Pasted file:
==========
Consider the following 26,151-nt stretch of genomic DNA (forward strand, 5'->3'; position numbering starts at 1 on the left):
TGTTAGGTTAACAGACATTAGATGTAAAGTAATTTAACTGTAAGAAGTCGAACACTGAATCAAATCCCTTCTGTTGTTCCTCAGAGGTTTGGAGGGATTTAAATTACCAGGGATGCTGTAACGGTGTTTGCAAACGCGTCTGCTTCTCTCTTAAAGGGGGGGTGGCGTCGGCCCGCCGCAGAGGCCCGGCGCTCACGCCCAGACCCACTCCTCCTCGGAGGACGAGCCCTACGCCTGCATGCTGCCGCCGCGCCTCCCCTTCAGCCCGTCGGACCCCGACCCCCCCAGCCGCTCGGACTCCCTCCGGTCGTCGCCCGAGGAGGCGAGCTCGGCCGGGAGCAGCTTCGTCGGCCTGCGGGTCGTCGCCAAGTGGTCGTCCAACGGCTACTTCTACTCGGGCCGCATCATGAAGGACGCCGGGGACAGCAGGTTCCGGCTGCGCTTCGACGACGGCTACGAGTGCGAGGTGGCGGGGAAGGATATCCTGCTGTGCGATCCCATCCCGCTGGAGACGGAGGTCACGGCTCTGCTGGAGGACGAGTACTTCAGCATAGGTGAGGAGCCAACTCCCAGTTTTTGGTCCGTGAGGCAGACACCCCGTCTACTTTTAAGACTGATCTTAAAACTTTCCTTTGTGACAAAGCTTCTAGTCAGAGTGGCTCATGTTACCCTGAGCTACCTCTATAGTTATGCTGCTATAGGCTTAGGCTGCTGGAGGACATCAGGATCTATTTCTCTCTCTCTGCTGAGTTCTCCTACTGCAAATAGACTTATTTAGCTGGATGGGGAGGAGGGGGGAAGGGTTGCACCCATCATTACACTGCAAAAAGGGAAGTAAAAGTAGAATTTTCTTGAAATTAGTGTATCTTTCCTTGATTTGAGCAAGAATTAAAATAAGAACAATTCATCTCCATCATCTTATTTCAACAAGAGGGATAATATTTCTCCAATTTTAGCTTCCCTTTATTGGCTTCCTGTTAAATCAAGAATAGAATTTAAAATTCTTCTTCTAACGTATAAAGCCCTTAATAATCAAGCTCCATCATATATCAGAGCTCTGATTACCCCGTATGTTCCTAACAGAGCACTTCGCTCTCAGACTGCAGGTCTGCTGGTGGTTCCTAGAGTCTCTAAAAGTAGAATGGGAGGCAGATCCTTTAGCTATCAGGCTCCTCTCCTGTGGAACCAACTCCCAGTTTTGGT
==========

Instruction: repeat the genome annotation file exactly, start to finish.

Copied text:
Consider the following 26,151-nt stretch of genomic DNA (forward strand, 5'->3'; position numbering starts at 1 on the left):
TGTTAGGTTAACAGACATTAGATGTAAAGTAATTTAACTGTAAGAAGTCGAACACTGAATCAAATCCCTTCTGTTGTTCCTCAGAGGTTTGGAGGGATTTAAATTACCAGGGATGCTGTAACGGTGTTTGCAAACGCGTCTGCTTCTCTCTTAAAGGGGGGGTGGCGTCGGCCCGCCGCAGAGGCCCGGCGCTCACGCCCAGACCCACTCCTCCTCGGAGGACGAGCCCTACGCCTGCATGCTGCCGCCGCGCCTCCCCTTCAGCCCGTCGGACCCCGACCCCCCCAGCCGCTCGGACTCCCTCCGGTCGTCGCCCGAGGAGGCGAGCTCGGCCGGGAGCAGCTTCGTCGGCCTGCGGGTCGTCGCCAAGTGGTCGTCCAACGGCTACTTCTACTCGGGCCGCATCATGAAGGACGCCGGGGACAGCAGGTTCCGGCTGCGCTTCGACGACGGCTACGAGTGCGAGGTGGCGGGGAAGGATATCCTGCTGTGCGATCCCATCCCGCTGGAGACGGAGGTCACGGCTCTGCTGGAGGACGAGTACTTCAGCATAGGTGAGGAGCCAACTCCCAGTTTTTGGTCCGTGAGGCAGACACCCCGTCTACTTTTAAGACTGATCTTAAAACTTTCCTTTGTGACAAAGCTTCTAGTCAGAGTGGCTCATGTTACCCTGAGCTACCTCTATAGTTATGCTGCTATAGGCTTAGGCTGCTGGAGGACATCAGGATCTATTTCTCTCTCTCTGCTGAGTTCTCCTACTGCAAATAGACTTATTTAGCTGGATGGGGAGGAGGGGGGAAGGGTTGCACCCATCATTACACTGCAAAAAGGGAAGTAAAAGTAGAATTTTCTTGAAATTAGTGTATCTTTCCTTGATTTGAGCAAGAATTAAAATAAGAACAATTCATCTCCATCATCTTATTTCAACAAGAGGGATAATATTTCTCCAATTTTAGCTTCCCTTTATTGGCTTCCTGTTAAATCAAGAATAGAATTTAAAATTCTTCTTCTAACGTATAAAGCCCTTAATAATCAAGCTCCATCATATATCAGAGCTCTGATTACCCCGTATGTTCCTAACAGAGCACTTCGCTCTCAGACTGCAGGTCTGCTGGTGGTTCCTAGAGTCTCTAAAAGTAGAATGGGAGGCAGATCCTTTAGCTATCAGGCTCCTCTCCTGTGGAACCAACTCCCAGTTTTGGT